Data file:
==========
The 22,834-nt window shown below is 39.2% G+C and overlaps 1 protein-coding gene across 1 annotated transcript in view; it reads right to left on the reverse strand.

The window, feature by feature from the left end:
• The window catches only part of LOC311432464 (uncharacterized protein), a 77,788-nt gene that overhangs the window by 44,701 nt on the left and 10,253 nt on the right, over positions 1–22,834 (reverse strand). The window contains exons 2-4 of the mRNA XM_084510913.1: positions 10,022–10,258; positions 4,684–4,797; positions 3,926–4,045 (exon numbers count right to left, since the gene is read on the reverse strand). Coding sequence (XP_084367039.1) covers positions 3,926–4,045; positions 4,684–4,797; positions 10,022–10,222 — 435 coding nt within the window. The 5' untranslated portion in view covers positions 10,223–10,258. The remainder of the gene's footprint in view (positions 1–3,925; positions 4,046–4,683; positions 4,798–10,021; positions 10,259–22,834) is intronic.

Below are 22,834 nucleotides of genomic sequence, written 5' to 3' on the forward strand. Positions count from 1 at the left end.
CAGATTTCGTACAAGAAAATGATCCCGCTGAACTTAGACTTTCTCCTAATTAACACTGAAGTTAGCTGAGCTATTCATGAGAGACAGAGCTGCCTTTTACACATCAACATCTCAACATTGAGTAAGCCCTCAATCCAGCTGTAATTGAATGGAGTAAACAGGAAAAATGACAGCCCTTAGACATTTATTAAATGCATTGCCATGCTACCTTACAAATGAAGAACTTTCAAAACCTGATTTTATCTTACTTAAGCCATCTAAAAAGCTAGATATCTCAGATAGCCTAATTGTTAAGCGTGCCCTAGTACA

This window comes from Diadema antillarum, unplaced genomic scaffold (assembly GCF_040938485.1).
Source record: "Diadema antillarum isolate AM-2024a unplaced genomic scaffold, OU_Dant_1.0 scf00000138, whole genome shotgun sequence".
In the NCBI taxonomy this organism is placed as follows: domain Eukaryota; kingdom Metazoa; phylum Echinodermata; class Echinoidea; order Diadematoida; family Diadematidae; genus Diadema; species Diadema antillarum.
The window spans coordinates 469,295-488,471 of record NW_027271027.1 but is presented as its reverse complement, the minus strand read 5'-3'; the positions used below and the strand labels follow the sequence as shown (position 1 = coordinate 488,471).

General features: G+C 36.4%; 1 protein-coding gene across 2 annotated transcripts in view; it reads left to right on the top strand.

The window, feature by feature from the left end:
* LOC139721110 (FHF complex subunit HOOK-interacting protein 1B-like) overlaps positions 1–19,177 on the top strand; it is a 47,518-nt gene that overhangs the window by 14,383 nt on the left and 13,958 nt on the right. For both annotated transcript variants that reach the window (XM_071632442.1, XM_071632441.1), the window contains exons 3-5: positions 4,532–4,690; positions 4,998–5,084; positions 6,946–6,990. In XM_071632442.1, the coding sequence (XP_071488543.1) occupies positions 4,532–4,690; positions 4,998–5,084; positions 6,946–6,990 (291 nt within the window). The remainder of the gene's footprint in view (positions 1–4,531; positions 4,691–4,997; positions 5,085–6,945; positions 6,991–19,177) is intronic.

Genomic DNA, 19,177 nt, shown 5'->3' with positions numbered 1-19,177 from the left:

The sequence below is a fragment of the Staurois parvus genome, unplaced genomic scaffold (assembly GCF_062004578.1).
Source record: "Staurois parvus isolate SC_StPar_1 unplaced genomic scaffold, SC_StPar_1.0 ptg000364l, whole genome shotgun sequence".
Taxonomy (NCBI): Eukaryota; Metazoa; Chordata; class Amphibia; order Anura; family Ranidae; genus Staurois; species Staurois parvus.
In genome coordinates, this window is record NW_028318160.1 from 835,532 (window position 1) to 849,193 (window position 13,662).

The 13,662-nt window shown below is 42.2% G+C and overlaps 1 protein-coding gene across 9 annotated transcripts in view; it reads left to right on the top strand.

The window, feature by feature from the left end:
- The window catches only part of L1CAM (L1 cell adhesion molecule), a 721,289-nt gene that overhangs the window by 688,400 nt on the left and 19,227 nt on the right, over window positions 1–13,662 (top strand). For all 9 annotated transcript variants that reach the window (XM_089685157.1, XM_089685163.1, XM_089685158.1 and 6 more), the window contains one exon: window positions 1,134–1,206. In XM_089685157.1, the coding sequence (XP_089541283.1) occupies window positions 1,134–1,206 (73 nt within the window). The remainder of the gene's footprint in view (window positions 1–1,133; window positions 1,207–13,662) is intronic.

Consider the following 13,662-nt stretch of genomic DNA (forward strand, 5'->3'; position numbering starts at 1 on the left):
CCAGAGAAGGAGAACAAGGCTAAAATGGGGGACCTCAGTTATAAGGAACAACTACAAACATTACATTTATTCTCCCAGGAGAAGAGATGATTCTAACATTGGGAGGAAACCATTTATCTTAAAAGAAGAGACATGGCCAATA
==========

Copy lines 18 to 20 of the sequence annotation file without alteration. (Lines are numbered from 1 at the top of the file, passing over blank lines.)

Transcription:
The 13,662-nt window shown below is 42.2% G+C and overlaps 1 protein-coding gene across 9 annotated transcripts in view; it reads left to right on the top strand.

The window, feature by feature from the left end:
- The window catches only part of L1CAM (L1 cell adhesion molecule), a 721,289-nt gene that overhangs the window by 688,400 nt on the left and 19,227 nt on the right, over window positions 1–13,662 (top strand). For all 9 annotated transcript variants that reach the window (XM_089685157.1, XM_089685163.1, XM_089685158.1 and 6 more), the window contains one exon: window positions 1,134–1,206. In XM_089685157.1, the coding sequence (XP_089541283.1) occupies window positions 1,134–1,206 (73 nt within the window). The remainder of the gene's footprint in view (window positions 1–1,133; window positions 1,207–13,662) is intronic.